Customer feedback to some operators suggests that security concerns abroad are a factor in the upward trend. Also, the falling value of the pound against the Euro is making the Broads holiday look better value against one in Europe.
“We noticed it last year,” says Paul Greasley, director of Norfolk Broads Direct, a family-run hire fleet of 60 boats at Wroxham.
“There were an awful lot of people that had concerns about security. But also, the travelling time, the hassle of airports and all the rest of it, and a lot of them tried the UK in 2016 that perhaps had not done before.”
The Broads Authority, the hire boat industry and the wider tourism organisations have identified the opportunities and see the adoption of the term The Broads National Park in 2016 as an important step in bringing the area to the attention of a new generation.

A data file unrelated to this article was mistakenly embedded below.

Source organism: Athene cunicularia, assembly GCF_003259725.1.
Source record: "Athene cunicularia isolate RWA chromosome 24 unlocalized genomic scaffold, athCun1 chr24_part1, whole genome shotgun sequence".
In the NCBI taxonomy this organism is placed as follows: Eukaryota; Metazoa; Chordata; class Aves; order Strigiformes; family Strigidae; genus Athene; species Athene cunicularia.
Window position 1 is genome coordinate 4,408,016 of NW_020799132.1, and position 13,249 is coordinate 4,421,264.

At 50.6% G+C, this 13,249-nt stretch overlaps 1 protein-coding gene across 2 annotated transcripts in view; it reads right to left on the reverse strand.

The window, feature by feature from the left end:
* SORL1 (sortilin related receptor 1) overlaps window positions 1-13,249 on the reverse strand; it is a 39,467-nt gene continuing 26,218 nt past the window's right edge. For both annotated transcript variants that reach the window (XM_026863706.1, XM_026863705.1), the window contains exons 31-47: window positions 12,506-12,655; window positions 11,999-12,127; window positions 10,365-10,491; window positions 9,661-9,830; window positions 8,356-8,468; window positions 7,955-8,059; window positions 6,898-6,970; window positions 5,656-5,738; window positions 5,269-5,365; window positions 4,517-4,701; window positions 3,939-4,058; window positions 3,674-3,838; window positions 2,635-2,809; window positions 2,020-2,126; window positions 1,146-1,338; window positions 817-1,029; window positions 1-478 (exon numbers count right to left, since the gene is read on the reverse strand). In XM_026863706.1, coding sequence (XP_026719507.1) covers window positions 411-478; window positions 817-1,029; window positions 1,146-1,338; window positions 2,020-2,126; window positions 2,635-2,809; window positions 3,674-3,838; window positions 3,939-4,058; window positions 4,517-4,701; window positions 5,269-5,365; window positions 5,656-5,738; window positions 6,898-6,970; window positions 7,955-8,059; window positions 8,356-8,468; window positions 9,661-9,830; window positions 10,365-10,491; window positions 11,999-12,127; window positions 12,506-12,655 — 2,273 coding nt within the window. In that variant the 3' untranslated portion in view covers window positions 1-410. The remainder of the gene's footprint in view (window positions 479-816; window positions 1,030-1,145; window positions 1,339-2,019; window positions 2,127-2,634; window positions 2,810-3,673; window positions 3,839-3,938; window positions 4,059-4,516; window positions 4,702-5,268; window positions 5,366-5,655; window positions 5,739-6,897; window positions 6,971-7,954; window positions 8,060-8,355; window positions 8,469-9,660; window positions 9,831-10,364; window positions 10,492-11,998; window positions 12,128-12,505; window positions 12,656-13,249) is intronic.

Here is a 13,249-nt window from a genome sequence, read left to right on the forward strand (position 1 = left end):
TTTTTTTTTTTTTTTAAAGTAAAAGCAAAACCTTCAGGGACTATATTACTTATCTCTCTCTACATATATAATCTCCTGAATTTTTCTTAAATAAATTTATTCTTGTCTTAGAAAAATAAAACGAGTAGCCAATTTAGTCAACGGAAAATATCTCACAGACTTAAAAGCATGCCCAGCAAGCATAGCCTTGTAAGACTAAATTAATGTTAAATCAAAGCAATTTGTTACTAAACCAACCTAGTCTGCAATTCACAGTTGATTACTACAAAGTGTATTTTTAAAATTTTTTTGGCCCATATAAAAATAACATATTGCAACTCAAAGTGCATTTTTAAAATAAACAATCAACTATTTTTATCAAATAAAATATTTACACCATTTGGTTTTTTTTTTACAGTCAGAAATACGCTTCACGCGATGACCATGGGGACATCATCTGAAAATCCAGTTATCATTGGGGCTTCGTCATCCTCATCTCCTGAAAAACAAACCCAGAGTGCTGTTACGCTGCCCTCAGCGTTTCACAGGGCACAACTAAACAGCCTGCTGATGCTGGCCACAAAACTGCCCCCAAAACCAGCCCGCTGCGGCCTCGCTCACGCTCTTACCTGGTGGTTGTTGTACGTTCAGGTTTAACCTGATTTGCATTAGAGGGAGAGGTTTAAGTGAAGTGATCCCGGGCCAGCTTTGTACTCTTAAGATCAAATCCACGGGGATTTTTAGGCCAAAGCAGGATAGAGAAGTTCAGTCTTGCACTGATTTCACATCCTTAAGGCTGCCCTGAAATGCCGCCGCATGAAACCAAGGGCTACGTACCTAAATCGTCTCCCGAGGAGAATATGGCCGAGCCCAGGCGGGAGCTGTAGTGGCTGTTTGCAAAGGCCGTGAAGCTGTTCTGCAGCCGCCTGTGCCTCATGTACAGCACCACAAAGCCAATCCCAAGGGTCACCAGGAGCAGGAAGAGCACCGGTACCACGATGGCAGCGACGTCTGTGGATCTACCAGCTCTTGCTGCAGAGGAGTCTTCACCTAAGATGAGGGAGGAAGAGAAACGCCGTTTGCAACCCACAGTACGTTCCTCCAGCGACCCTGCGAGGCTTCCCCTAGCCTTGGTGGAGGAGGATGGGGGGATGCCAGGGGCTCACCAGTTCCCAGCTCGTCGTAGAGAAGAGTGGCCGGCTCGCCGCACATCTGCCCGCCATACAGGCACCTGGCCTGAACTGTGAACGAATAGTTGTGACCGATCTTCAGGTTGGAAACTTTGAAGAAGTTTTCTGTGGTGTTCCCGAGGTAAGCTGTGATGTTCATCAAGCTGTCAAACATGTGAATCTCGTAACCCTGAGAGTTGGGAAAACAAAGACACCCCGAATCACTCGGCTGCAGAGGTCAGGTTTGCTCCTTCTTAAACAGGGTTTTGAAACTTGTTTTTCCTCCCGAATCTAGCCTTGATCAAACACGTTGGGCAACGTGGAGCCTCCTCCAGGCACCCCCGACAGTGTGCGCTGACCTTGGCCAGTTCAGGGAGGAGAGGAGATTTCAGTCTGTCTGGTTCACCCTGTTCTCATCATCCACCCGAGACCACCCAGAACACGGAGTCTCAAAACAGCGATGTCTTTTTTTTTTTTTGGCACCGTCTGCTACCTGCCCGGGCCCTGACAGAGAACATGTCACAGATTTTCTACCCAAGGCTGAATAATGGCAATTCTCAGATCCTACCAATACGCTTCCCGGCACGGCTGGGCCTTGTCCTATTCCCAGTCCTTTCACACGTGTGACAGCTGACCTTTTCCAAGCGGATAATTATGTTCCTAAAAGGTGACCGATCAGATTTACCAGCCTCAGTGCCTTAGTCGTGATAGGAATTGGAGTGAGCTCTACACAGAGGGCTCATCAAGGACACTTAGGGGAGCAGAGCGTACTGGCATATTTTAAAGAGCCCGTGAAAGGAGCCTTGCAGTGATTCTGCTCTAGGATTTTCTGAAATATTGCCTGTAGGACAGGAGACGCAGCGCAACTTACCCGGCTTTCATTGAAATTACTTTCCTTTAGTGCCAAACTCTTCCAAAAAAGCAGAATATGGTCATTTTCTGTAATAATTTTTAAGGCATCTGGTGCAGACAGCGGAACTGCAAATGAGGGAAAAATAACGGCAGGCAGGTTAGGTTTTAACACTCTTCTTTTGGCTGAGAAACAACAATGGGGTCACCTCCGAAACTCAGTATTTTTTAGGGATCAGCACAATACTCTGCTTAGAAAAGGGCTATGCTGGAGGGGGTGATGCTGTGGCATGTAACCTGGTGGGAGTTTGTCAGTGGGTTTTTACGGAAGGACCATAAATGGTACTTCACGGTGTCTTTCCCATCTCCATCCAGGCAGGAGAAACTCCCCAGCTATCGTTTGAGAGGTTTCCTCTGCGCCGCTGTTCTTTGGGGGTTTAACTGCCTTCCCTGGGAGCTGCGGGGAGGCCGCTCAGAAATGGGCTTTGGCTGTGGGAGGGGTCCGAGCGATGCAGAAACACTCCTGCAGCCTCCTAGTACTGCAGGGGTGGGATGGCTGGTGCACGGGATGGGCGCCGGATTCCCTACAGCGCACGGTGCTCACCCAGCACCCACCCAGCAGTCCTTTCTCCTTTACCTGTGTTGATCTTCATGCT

Greg Munford, chairman of Broads Tourism and chief executive of Richardson’s boatyard, a hire fleet of 310 craft is “buoyed” by the number of businesses willing to engage in enhancing visitors’ experiences and promoting the area, not just their own businesses.
“We need to be shouting as loud as we can about The Broads National Park. Broads Tourism members are committed to making sure that everybody’s experience when they come to the Norfolk Broads is a great one.” He says the Broads is the quickest way to slow down and has “something for everyone”.
The Broads National Park hire boat industry has changed in recent years. Its customers’ expectations and habits have evolved. A hire boat holiday will always be a niche product and those in the industry will need to remain pro-active and innovative. But if the holiday can deliver a quality experience and great value, there will be a growing number of holidaymakers willing to try messing about on the water.